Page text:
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Journalists become the story in Egypt

International and social media coverage may have resulted in improved prison conditions for detained journalists.
Journalists from the foreign correspondence organisation participate in a protest demanding the release of four Al Jazeera correspondents outside the Egyptian Embassy premises in Kenya's capital Nairobi February 4, 2014. Three of the Qatar-based television network's journalists - Peter Greste, an Australian; Mohamed Fahmy, a Canadian-Egyptian national; and Baher Mohamed - were detained in Cairo on Dec. 29 and remain in custody, Al Jazeera said. REUTERS/George Philipas (KENYA - Tags: CRIME LAW POLITICS MEDIA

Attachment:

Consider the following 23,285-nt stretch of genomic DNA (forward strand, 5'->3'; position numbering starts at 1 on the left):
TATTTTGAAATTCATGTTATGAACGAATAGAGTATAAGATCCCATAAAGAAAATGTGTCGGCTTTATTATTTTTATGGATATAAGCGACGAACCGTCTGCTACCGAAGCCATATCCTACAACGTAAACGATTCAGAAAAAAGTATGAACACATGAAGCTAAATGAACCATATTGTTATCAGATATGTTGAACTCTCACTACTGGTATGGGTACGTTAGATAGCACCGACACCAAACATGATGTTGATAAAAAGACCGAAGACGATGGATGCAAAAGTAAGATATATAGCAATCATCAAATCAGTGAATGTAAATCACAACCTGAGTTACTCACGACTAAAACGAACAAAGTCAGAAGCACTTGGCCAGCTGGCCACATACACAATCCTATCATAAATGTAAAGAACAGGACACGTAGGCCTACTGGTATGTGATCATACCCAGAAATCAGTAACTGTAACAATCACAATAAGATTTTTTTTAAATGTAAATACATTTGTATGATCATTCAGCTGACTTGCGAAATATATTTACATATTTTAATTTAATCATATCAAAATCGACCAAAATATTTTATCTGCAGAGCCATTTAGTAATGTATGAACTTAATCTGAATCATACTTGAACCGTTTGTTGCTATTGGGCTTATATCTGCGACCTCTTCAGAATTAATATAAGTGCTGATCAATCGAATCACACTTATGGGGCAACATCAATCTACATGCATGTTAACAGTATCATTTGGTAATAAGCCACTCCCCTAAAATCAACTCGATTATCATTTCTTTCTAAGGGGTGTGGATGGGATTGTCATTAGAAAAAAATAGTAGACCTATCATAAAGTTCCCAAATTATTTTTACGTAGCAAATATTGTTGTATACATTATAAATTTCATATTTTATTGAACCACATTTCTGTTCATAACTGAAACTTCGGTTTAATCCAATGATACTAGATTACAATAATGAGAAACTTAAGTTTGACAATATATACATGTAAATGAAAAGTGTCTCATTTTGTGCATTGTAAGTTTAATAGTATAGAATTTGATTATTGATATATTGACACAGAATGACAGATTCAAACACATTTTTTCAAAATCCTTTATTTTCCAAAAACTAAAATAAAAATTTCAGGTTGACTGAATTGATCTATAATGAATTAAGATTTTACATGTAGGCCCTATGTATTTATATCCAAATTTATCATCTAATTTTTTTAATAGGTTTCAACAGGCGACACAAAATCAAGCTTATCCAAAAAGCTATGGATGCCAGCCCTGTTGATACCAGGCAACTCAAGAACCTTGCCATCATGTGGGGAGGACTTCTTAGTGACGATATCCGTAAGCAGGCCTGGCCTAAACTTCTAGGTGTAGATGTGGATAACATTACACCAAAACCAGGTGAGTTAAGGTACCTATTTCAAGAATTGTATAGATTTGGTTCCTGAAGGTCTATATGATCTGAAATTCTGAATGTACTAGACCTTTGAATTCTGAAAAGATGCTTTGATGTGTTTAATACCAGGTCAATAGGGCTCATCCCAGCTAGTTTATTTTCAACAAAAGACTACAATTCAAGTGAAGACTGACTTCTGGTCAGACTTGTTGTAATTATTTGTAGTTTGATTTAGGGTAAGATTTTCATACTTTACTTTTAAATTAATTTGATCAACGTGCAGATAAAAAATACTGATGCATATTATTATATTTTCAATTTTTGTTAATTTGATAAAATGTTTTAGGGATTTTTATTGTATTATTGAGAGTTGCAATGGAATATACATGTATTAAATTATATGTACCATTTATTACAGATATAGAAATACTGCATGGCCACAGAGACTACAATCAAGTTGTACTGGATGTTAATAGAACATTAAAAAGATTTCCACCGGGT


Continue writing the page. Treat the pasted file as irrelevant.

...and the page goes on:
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CAIRO — In his second letter penned from an Egyptian prison, Australian journalist Peter Greste wrote, “Journalists are never supposed to become the story.” But due to unrelenting pressure by family members and supporters, he and colleagues netted in the state’s crackdown on the media have become an international story — which appears to be helping to improve their treatment in prison.

“The conditions that they are being held in now are much better than before. Definitely a result of foreign media pressure,” tweeted the family members of Greste’s detained colleague, Mohamed Fahmy, from his Twitter account on Feb. 5.

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